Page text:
There may be a new car and new engines coming to do battle in the weekend's annual Honda Indy, but the racing should have the same old nail-biting action and unpredictability.
The most obvious difference the fans will see this year is the DW12 chassis with its larger sidepods and wrap around guards behind the rear wheels. The design was adopted to help lessen the dangers of cars being launched into the air after wheel-to-wheel contact.
"Visually, the cars are tremendously different but if you have been watching races on TV, you're probably at least a little used to the look of the car," said Oakville, Ont.'s, James Hinchcliffe, who drives for Andretti Autosport.
"The engine definitely has a different sound from last year so you will notice that and you can hear the turbo whines. At the end of the day it's going to be another IndyCar race in Toronto and more of the same awesomeness we have come to expect."
The series switched from normally-aspirated engines to a V-6 turbo this year, which may remind some of the old Cosworth V-8 turbo in the Champ Cars that ran at Exhibition Place prior to 2008.
No matter what they are driving and how they sound, Hinchcliffe wants to keep his string of top finishes going at home in his first year with his new team. Hinchcliffe arrives in Toronto fifth in the points standings and has been a top contender all season, taking two podiums and seven top-6 finishes in the first nine races of 2012.
"My goal is to win the race and the path that I take to get there pretty much doesn't matter," he said, laughing.
"I think that being flexible is going to be the key here: being nimble with strategy and being able to adapt to how things unfold. Toronto is one of those races where anything can happen and usually does to steal the line from [former Formula One play-by-play man] Murray Walker, so the team that can stay on top of the changing scenarios the best will have a good shot at winning."
Last year, Ganassi driver Dario Franchitti took his third win in the 85-lap race. Only Michael Andretti has more wins, taking the chequered flag record seven times at Exhibition Place. Sunday's race (1 p.m. on TSN2 and ABC) will be the 27th Toronto Indy.
Hinchcliffe is one of two Canadians on the grid, along with Lachenaie, Que.'s, Alex Tagliani, who drives for Bryan Herta Autosport. Tagliani's season started slowly after the team's Lotus engines turned out to be less than competitive. The best he could manage in the first three races of 2012 with Lotus power was a 15th. But the outfit switched to Honda motors before May's Indianapolis 500 and Tagliani has put up three top-10s in his last four races.
As always in Toronto, drivers looking to win on the 11-turn, 2.84-kilometre street circuit at Exhibition Place will need to find a way to stave off rivals trying pass going into the slow 90-degree Turn 3 after the long Lakeshore Boulevard straight.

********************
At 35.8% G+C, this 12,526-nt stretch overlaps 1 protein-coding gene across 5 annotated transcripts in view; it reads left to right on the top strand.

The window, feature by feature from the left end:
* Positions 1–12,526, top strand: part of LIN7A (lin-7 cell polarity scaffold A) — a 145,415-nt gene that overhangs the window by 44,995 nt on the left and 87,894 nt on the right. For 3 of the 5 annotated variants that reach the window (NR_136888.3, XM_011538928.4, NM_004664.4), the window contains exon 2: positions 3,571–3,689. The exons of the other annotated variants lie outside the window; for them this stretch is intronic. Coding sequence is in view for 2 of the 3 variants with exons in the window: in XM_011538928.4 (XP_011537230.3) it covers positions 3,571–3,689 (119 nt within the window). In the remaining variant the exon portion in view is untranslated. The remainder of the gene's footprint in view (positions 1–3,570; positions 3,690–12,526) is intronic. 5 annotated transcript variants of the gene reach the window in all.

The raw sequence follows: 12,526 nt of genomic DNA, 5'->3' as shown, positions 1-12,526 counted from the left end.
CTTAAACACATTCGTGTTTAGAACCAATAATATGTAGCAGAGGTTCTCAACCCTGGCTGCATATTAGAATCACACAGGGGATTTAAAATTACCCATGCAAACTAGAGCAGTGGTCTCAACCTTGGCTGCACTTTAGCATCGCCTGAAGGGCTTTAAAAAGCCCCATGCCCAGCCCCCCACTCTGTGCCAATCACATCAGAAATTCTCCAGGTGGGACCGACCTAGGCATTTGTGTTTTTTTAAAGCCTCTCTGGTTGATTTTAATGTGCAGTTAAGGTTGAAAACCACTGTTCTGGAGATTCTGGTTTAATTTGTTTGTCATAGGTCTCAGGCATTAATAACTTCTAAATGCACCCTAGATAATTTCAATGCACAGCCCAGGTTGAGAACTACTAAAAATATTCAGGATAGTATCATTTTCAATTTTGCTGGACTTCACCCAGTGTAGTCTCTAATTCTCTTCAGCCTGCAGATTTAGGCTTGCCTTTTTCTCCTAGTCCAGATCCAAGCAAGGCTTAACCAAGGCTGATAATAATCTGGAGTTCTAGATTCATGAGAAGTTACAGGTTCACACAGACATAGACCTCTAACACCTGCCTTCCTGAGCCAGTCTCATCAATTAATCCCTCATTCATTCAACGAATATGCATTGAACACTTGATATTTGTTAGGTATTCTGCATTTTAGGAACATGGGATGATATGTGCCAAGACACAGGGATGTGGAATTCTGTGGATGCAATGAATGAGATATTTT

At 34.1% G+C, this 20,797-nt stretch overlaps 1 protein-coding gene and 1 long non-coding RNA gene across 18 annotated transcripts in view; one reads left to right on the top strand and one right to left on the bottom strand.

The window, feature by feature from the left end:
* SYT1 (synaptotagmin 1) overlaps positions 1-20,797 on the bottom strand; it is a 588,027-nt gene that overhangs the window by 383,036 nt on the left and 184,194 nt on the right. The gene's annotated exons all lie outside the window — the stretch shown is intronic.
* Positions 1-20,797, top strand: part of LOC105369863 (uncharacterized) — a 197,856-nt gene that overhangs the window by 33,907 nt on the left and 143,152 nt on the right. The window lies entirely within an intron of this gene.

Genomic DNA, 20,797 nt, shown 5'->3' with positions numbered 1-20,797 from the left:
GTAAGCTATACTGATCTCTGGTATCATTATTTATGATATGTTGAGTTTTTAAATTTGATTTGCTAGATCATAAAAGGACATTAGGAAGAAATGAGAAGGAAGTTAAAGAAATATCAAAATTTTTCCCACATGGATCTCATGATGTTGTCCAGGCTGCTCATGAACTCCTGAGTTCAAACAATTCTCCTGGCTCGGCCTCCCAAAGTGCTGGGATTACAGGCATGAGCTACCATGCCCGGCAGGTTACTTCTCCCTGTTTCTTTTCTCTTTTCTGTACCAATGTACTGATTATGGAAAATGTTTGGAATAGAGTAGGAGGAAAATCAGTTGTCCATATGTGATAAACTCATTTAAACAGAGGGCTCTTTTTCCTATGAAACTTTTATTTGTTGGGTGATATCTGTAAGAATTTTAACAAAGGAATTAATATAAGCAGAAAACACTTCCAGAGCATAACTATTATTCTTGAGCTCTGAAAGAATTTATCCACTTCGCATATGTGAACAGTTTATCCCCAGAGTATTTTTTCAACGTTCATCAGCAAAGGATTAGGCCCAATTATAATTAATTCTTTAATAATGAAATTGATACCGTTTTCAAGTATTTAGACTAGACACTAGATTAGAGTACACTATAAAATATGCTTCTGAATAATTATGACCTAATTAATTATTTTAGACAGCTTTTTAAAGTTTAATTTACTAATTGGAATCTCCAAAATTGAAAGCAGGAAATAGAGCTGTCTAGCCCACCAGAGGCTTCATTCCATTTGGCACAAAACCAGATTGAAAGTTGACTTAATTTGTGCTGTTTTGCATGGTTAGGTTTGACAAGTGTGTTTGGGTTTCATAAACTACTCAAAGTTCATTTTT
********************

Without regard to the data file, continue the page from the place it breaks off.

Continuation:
With the new Dallara car also punching a larger hole in the air and the newly announced push-to-pass button offering drivers extra horsepower down the straight, IndyCar seems to have spiced up an existing recipe that always brought thrills and the odd spill.
"Toronto always provides a great race, no matter what car we show up with there, it's always fun for us drivers and the fans," said Panther DRR driver Oriol Servia.
"Somehow the race is always amazing. This year, I am sure certainly won't be any different; actually, it will be better. Toronto is going to be very exciting – we all love that track and the city. It's going to be an awesome race."
In addition, the new pavement laid down on the Lakeshore straight will give the drivers more options as they try to overtake going into Turn 3, as will the carbon fibre brakes that stop the new car much faster than the steel ones on the previous car.
Like has happened in Formula One this season, another big factor in IndyCar so far in 2012 has been the Firestone tires. The rubber supplier has brought tires to races that are extremely grippy when they are new, something that creates a bigger difference between the performance of the rubber from the beginning to the end of a stint. So, depending on pitstop strategies, the range of tire grip may allow much more overtaking than usual.
One thing that remains the same as the past two seasons is today's Free Friday promotion sponsored by the Ontario Honda Dealers Association. The two previous Free Friday events have raised more than $200,000 from fans and Honda dealers for the Make-A-Wish Foundation.
On the other hand, the guy who was behind the wheel of the Make-A-Wish Foundation car for the past three Honda Indy races, Paul Tracy, will not be on the grid this year. The 2003 Champ Car Champion does not have a ride in IndyCar for 2012.
With the "Thrill from West Hill" not making the trip, Hinchcliffe hopes some of the Canadian fans will shift their support.
"Certainly, there are still a tremendous amount of Tracy fans out there and there will be a lot of still people showing up wearing [Tracy's] Player's No. 3 hats and shirts and that's awesome," Hinchcliffe said.
"I think it's going to bring a little more attention to Alex [Tagliani] and me, but I guess being from the Greater Toronto area, maybe a little more on me, but that's all part of it. We are just happy to have the Canadian fans come out and support the Canadian drivers as strongly as they do."
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